Scree Sessions: March 28-April 4

“No apparent detriment”? Oh, you mean like a sac-full of fluid sloshing around on my kneecap? This week was marked by the appearance of mild knee effusion, probably not so much from running, but from powerslogging thousands of metres vertically with my hands death-gripping my thighs. A strategic recovery was first tempered by denial and not wanting to rest (skills I’m actually getting better at over time), then a visit from Mountain Stride Fitness athlete Sean from Edmonton who was eager to do some peakbagging. He really had to twist my arm on that one. Although there’s zero pain associated with this inflamed knee, it’s obvious I can’t expect to go hard on it without a strong potential for further injury. A couple days sitting around with a bag of ice on my knee and tearing apart my quads and ITBs with a lacrosse ball has already shown improvement and I’m looking forward to givin’ ‘er a test-drive next Wednesday.

Weekly total: 9h36m/43km/3548m

Sundanceee03/30/15 – Sulphur then home – 2h21m/16km/810m
Ran up Sulphur after work, then back home. The fact that I was able to go up Sulphur after work, shirtless, just wearing sneakers and a pair of shorts, while not impossible at any other point, somehow signifies to me that spring is here!

IMAG596903/31/15 – Ha Ling via Grassi Lakes – 2h19m/13km/1132m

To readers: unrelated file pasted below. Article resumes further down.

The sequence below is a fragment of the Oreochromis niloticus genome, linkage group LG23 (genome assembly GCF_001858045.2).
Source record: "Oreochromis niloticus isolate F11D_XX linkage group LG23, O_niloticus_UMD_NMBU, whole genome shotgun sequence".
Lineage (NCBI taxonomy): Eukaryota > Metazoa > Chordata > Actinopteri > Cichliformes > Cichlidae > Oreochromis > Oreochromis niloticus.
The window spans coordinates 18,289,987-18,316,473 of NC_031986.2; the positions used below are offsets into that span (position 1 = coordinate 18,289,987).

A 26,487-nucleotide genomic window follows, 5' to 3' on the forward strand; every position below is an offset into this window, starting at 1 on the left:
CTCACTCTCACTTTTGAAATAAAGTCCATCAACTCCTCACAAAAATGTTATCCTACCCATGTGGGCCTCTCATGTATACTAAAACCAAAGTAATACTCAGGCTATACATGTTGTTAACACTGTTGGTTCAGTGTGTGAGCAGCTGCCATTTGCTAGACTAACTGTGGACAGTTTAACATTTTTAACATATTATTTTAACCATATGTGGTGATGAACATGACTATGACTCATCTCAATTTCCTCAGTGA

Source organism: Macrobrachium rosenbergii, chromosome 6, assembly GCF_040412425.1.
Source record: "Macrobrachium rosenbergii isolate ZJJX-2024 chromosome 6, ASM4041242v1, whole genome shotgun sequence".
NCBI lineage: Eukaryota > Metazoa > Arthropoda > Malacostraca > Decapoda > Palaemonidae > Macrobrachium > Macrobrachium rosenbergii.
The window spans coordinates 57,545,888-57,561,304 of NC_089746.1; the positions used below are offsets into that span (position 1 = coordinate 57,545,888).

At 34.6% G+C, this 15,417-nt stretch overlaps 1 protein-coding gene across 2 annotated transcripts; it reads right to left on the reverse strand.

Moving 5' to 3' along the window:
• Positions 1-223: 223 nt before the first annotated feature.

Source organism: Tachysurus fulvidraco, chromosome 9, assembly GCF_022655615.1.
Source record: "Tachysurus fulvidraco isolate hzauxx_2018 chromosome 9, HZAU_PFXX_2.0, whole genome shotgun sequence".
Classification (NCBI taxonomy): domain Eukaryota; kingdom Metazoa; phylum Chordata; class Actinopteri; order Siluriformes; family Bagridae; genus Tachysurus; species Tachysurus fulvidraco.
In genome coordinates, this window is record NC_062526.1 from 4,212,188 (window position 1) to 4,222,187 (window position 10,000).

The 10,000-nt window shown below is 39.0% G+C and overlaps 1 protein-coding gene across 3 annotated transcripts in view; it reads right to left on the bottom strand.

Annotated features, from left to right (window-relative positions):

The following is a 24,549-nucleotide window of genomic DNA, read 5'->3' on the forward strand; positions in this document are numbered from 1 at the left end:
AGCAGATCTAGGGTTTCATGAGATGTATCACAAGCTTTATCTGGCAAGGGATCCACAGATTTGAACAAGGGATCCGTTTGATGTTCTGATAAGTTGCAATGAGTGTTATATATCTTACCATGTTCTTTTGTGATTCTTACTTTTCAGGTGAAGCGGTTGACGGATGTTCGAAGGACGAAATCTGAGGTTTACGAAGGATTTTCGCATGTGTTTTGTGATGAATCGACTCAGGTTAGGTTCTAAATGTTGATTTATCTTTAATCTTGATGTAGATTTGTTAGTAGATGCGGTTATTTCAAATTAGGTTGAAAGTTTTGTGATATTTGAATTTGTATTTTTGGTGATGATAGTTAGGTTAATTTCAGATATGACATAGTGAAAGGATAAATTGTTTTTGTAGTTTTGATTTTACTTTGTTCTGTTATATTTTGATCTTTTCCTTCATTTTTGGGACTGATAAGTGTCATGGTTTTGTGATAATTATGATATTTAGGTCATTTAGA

Planned to go up Mount Allan on the last day before the three-month seasonal trail closure but by the time I got to Canmore, the initially crisp, bluebird morning had begun to deteriorate and it seemed I wasn’t going to get very far up Allan before the rain came. I decided to race up Ha Ling Peak via Grassi Lakes (a route I love), with the added spice of assuming I was going to get pummelled by the weather at some point, probably while on the summit. Ran shirtless up to treeline, then donned a light shirt for the final grunt to the top. Watched the dark, fuzzy rainstorm oozing up the valley toward me, devouring the Sundance Range, then Sulphur, then the true summit of Rundleโ€ฆ I free-fell back down the mountain; blahhhhht-ted at some sheep; slid on my ass on ice or slush or something. Narrowly dodged families walking peacefully on the Grassi trail while bounding back to the car at breakneck speed. Made it back to parking lot and started editing an Instagram pic before the first few raindrops landed on my windshield. Fuck yeah.

sean_slog104/01/15 – Mount Lawrence Grassi – 3h48m/9.8km/1330m